Put yourself in the disciples’ place for a moment. Jesus had called you to be a disciple, and you had left all to follow Him (Matthew 19:27). You had hoped for the promised Kingdom to be immediately established by the Lord (cf. Acts 1:6). You had even hoped for a prominent place in that Kingdom (cf. Matthew 20:20-21). Instead, He was put to death. Three days later Jesus was raised from the dead which was demonstrated by many convincing proofs (Acts 1:3), appeared to you and many others. In some of these appearances Jesus explained from the Scriptures that His death was necessary to forgive the sins of those who believe.

The questions in your mind, if you are thinking as the disciples were, would be numerous. What is going to happen next? Is the Kingdom to begin now? What is the nature of discipleship? What does the Lord want me to do now? If I were to go out and preach, what would my message be? If I am not to preach, what shall I do?

It was out of this frustration, I believe, that Peter decided to go fishing. What else was there to do? Several of the other disciples must have felt the same way. Going fishing surely was better than sitting around wondering what to do next.

Some have criticized this fishing venture as though it evidenced a lack of faith. They suppose that Peter and the others were toying with a return to their former occupation, and giving up full-time service. Peter and the others, due to their lack of direction, were simply trying to use their time profitably until the Lord gave them guidance as to what direction their lives and ministry might take.

In those days men usually fished at night, but after a long night of effort, there were no fish caught. Our Lord, unrecognized by the disciples laboring in the boat, stood on shore about 100 yards distant and called to them, “Children, you do not have any fish do you?” (John 21:5). They had to admit that they were empty-handed. The Savior authoritatively instructed them to cast their nets to the other side of the ship, promising an abundance of fish (verse 6). Without question they obeyed, still unaware of the identity of the One giving the instructions.

When the nets became so full of fish that they could not be lifted on board, John, always the first to perceive the true nature of things before Peter, said to his companion, “It is the Lord” (verse 7).

Peter, true to his character, put on an outer garment and plunged into the water, not willing to delay his meeting with the Lord. The others, more sensibly, waited the few moments it took to beach the ship. It is evident from Peter’s intense desire to be with His Lord, that the Savior had already met privately with Peter over the matter of his denials, and that full forgiveness and restoration had been given (cf. 1 Corinthians 15:5).

On shore, the large catch of fish was sorted and counted. Jesus had a meal prepared for the seven, which He shared with them. The disciples puzzled over this appearance, and yet they knew for certain that it was, indeed, the Lord (verse 12).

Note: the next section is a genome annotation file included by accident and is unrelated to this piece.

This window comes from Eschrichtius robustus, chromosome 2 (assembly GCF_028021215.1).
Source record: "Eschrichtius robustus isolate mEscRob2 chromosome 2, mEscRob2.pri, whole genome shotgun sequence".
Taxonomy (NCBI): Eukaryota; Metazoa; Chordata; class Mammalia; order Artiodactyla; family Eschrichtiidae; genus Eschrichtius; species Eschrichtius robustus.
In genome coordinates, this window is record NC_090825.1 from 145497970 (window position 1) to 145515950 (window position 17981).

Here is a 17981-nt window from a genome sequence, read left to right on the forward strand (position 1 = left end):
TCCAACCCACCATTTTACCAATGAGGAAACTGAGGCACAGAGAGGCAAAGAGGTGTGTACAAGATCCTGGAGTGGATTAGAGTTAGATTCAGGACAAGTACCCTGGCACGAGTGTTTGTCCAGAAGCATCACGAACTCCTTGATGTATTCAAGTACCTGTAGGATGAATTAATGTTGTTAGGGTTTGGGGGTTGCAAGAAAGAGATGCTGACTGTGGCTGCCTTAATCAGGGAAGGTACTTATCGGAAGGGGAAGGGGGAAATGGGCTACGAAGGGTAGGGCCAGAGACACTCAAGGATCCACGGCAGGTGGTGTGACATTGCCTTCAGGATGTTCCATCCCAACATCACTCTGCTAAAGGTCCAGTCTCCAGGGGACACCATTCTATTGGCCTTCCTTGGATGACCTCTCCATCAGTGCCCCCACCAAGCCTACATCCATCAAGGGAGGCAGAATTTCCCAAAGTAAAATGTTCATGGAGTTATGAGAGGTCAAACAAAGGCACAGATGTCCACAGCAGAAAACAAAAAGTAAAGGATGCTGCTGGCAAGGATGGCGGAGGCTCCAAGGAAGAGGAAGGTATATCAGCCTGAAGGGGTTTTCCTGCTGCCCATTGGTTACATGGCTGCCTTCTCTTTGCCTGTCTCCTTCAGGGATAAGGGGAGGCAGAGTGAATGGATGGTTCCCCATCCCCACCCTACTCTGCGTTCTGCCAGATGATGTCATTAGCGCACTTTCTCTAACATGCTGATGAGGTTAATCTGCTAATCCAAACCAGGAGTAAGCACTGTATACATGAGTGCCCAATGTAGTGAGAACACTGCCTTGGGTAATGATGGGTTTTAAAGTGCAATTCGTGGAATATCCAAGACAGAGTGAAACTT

A few have dared to suggest that this event is the same as that recorded in Luke chapter five. While there are many reasons for rejecting such a suggestion, there is certainly a relationship between the two, as well as marked differences. The correspondence seems to be this: Luke’s account in chapter five of his gospel describes the incident whereby Jesus called His disciples to leave their employment and follow Him to become ‘fishers of men’ (Luke 5:10-11). The incident recorded by John is our Lord’s reaffirmation of that call, after His death, burial and resurrection.

The disciples faced a puzzling dilemma after the resurrection: What is implied by our discipleship now? Shall we return to our old occupations? If not, what is our task? In answer to this dilemma, our Lord reassured His followers that they were to understand one aspect of discipleship as that of continuing what Jesus had begun and what they had been formerly called to do, the seeking of men with the good news of the gospel.

This miraculous event did more than reaffirm the calling of the disciples to be ‘fishers of men.’ It also assured them that their Lord would be present with them in this endeavor, though not in His former physical manifestation. It promised them divine guidance and power to accomplish the task of the evangelization of the world.

Jesus’ death and resurrection did not change the calling of the disciples to be seekers after the souls of men. But this was not enough. In the remaining verses, the Lord informed His followers of yet another duty of discipleship.

                            (Adapted from URL:https://bible.org/seriespage/40-duties-discipleship-john-211-25)

 

Concluding Thoughts from the NIV Standard Lesson Commentary

Christ’s presence with and provision for Christians are constant. Whether our lives are easy, hard, or somewhere in between, he is with us. Whether our faith feels strong, shaken, or somewhere in between, he never fails or forsakes us. Jesus is not present in the flesh as he was for the disciples. But as he rules from Heaven and empowers by his Spirit, he is no less present with us than he was with them. Are we ready to acknowledge these facts, ready to receive what he gives, and ready to testify to his constant provision?

 


Practical Points from the Bible Expositor and Illuminator Commentary

1.      Jesus' presence is with those who follow Him (John 21:1-3)

2.      Do not become discouraged when it seems that your efforts are futile (vs. 4)

3.      When you follow Jesus' directions, you will find what you need (vs. 5)

4.      A good follower recognizes and appreciates the wisdom of his leader (vss. 6-7)

5.      Jesus brings abundance where there was lack (vss. 8-9)

6.      Jesus makes preparation for His children and provides for them (vss. 10-14)